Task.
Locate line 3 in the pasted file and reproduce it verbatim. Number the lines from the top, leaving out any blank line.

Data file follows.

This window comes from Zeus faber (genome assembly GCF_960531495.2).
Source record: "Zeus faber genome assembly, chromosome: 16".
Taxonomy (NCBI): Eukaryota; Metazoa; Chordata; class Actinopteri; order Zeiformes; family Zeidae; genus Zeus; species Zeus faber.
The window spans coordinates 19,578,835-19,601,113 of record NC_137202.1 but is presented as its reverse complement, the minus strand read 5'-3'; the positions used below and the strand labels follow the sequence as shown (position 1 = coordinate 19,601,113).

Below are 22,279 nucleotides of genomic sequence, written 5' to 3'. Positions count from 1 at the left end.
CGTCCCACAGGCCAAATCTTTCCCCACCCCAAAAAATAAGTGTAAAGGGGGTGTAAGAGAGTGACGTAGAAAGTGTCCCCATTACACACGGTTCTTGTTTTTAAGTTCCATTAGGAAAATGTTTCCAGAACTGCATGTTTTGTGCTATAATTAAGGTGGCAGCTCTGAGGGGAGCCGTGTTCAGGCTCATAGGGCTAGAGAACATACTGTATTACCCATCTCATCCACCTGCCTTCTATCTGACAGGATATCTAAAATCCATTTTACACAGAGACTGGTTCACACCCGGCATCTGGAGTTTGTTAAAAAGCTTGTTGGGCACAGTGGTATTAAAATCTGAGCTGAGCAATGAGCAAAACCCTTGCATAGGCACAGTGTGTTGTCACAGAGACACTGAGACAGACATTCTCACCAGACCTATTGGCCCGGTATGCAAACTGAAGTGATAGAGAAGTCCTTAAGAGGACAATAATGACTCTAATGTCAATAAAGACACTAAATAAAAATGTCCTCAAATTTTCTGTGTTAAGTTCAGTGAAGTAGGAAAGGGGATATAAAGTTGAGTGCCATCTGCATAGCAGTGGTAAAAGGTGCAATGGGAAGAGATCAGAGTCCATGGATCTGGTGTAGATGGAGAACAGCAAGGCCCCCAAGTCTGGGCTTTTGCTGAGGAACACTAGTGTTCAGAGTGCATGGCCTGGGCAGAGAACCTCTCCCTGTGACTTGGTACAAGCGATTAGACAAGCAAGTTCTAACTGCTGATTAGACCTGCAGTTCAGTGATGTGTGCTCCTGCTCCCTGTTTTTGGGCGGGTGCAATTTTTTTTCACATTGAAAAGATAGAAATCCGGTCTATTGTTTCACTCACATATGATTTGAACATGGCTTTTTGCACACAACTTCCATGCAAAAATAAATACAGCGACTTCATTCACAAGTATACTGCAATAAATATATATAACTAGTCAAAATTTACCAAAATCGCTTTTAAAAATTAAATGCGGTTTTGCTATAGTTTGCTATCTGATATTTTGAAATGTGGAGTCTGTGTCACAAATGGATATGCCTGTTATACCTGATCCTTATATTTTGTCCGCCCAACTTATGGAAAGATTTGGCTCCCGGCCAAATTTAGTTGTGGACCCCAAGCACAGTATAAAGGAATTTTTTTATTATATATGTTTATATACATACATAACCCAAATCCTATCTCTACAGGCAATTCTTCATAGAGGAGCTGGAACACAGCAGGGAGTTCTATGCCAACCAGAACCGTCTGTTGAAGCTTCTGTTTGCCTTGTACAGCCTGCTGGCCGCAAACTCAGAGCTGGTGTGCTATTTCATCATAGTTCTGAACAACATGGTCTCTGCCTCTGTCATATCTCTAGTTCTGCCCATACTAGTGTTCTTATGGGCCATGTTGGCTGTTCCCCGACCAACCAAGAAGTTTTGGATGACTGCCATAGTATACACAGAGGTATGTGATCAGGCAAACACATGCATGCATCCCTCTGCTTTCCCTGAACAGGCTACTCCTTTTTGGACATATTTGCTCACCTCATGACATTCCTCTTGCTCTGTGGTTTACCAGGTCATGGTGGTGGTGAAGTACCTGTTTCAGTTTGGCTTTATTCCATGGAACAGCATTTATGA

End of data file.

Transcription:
Taxonomy (NCBI): Eukaryota; Metazoa; Chordata; class Actinopteri; order Zeiformes; family Zeidae; genus Zeus; species Zeus faber.